Iced Tea Season

Just say no to the high fructose corn syrup in bottled drinks this summer.  It’s really pretty easy.  Even if you add sugar to your tea, like I do about 1/3 of the time, I figure it’s better because I have to physically add it so I’m aware of what I’m consuming. And honestly, there are around 9 teaspoons of sugar (in the form of high fructose corn syrup) in a 16 oz Coke and 14 teaspoons of sugar in a 20 oz Snapple Lemon Iced Tea, so I think my occasional teaspoon of sugar is a big improvement.

I drink iced tea now and again all during the year, but I really want it in the summer.   I like to set up a jar of sun tea when I start doing yard work so it’s ready when I’m ready to sit down and relax.  I know that technically I can do this in the fridge, but I think it steeps faster when you put cool water in a jar in the sun because of the convection currents the heat creates.

This old olive jar is my favorite for making tea.  It takes 4-5 teabags to make a nice iced tea in this jar.   I like basic Lipton’s, but I also like to spice it up a little. 

Good Earth’s Original Sweet & Spicy Tea & Herb Blend is pretty amazing if you like a sweet tea but don’t want to use sugar.  It tastes sweet as is!   If you have a sweet tooth, you can make a full strength batch and it honestly comes out very sweet and cinnamon-y.  It’s also nice to add one or two bags of this to plain black tea bags, if you want  just a hint of flavor.

Some other good ones for adding a hint of flavor to basic black tea or for brewing full strength are Good Earth’s Chai varieties.  They have several, and are often available in grocery stores.

The batch pictured above is made from Stash Tea’s Green Tea Chai.  If you’re on the fence about green tea’s flavor but would like its health benefits, you might want to buy one of Stash’s green tea samplers and make small batches of iced or hot with them.  Moroccan mint is green tea and…well, yes, mint.  I see a lot of these in grocery stores, too.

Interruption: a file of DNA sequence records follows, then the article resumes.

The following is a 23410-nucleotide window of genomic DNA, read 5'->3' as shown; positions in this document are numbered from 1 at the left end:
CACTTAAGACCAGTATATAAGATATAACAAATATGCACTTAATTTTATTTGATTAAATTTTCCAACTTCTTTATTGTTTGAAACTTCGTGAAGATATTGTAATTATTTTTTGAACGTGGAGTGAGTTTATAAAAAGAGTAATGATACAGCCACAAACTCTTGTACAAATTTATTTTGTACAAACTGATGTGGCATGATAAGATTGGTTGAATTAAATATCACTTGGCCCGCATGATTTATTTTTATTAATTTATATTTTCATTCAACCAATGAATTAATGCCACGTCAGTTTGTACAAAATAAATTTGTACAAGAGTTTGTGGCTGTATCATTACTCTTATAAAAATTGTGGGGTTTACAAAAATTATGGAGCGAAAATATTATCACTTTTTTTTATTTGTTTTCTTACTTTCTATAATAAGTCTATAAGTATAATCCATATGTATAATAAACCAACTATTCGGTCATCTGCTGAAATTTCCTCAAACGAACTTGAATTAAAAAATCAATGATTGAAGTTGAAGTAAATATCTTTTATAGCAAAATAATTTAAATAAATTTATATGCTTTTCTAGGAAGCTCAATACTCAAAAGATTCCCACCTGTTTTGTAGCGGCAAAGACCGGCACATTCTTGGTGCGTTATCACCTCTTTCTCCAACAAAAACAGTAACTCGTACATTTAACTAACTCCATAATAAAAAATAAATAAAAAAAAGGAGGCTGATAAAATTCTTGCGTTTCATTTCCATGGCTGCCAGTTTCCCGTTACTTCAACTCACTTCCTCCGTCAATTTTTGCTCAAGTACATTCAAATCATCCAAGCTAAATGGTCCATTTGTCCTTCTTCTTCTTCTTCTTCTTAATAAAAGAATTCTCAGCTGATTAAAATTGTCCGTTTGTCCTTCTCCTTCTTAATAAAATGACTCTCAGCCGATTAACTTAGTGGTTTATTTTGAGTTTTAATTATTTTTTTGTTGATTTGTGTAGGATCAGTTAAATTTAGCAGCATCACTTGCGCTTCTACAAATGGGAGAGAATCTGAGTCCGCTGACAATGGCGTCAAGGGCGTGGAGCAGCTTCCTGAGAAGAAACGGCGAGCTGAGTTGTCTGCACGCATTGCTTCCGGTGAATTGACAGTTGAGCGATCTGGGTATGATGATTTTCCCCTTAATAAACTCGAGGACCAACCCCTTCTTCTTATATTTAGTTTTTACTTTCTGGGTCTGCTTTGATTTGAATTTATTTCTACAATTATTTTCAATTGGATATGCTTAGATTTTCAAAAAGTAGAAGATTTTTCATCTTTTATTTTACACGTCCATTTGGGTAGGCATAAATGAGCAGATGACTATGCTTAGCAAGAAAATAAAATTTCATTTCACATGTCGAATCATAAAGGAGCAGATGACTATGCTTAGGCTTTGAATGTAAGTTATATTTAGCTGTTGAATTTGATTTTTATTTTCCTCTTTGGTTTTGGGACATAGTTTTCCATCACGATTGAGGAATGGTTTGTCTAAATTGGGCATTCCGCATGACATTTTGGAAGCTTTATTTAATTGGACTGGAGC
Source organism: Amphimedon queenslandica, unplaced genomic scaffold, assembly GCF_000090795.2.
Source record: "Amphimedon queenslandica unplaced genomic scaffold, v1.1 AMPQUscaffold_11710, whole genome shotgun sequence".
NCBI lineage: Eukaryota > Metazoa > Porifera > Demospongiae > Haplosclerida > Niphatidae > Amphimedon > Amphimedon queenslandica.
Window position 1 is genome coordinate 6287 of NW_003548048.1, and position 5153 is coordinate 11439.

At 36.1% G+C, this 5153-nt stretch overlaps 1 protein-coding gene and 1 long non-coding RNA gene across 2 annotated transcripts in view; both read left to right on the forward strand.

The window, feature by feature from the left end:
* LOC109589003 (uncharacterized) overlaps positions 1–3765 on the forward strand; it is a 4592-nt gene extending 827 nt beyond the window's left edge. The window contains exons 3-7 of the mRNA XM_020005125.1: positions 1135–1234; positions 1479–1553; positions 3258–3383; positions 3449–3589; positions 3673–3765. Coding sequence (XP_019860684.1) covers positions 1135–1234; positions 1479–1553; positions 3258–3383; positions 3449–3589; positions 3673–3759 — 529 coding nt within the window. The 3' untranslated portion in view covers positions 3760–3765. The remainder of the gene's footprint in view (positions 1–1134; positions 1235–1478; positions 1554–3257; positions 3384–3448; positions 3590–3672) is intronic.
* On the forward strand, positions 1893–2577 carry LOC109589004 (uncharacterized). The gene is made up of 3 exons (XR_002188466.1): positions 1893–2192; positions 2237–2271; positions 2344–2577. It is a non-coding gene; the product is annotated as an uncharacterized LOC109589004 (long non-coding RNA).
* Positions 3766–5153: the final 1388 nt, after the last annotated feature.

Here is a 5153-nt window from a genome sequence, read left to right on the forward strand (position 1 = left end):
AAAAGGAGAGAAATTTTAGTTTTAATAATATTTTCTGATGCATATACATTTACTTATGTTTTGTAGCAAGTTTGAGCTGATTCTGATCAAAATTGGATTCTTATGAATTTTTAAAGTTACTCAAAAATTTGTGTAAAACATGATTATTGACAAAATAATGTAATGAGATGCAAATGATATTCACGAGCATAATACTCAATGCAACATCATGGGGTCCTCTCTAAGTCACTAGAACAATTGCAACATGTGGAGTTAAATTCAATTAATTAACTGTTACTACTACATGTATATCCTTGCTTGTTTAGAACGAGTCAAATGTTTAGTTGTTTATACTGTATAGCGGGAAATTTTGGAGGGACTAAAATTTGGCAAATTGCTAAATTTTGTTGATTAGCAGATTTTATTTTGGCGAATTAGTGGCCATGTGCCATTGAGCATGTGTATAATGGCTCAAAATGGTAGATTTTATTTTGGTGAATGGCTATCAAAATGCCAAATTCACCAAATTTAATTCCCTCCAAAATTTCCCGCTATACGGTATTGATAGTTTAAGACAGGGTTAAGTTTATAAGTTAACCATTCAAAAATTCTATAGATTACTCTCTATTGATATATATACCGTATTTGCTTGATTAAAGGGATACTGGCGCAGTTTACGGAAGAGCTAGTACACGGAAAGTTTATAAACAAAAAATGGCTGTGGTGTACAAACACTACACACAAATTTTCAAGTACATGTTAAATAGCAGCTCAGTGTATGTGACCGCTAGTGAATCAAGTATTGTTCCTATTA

If you’re not opposed to sugar in your tea, you can also add some interest by making simple syrup in interesting flavors.  I made some rosemary simple syrup and used it in my iced tea.  I want to try some more of my homegrown herbs in syrups.  The obvious is mint, but I’m going to try sage too.  There are lots of recipes available online, but this one from Recipe Link is pretty much like the one from The Joy of Cooking that I used.

You could also put a stick of cinnamon either in the syrup or in the brew itself.

There are also, of course, lots of flavored black teas like passionfruit and peach, etc. that are terrific iced.  And there is a whole world of herbal infusions out there to explore too.

Get your tea on!  It’s good for you!


5 thoughts on “Iced Tea Season

  1. Hydra says:

    Picture title: “Tea on the Great Wall of Hydra.”

  2. Sundry says:

    Ha! Perfect name for the wall!

  3. Gala says:

    YUM. first, i’m excited to hear that Good Earth’s tea works well iced. I’d only had it hot before and didn’t think that it would translate to a frosty glass. I’ll be sampling that soon. And second, since it sounds like you enjoy tea as much as I do, and since I was reminded of how much I miss your in-person company, perhaps I can lure you one day to Jin Patisserie, a lovely little tea place here in Venice on Abbot Kinney that has a distinctly Japanese flair. Outdoor seating. Heaven.

  4. me says:

    I’ll come back to this posing often this summer…so many delicious sounding suggestions!

  5. Sundry says:

    And post if you think up any new brews!

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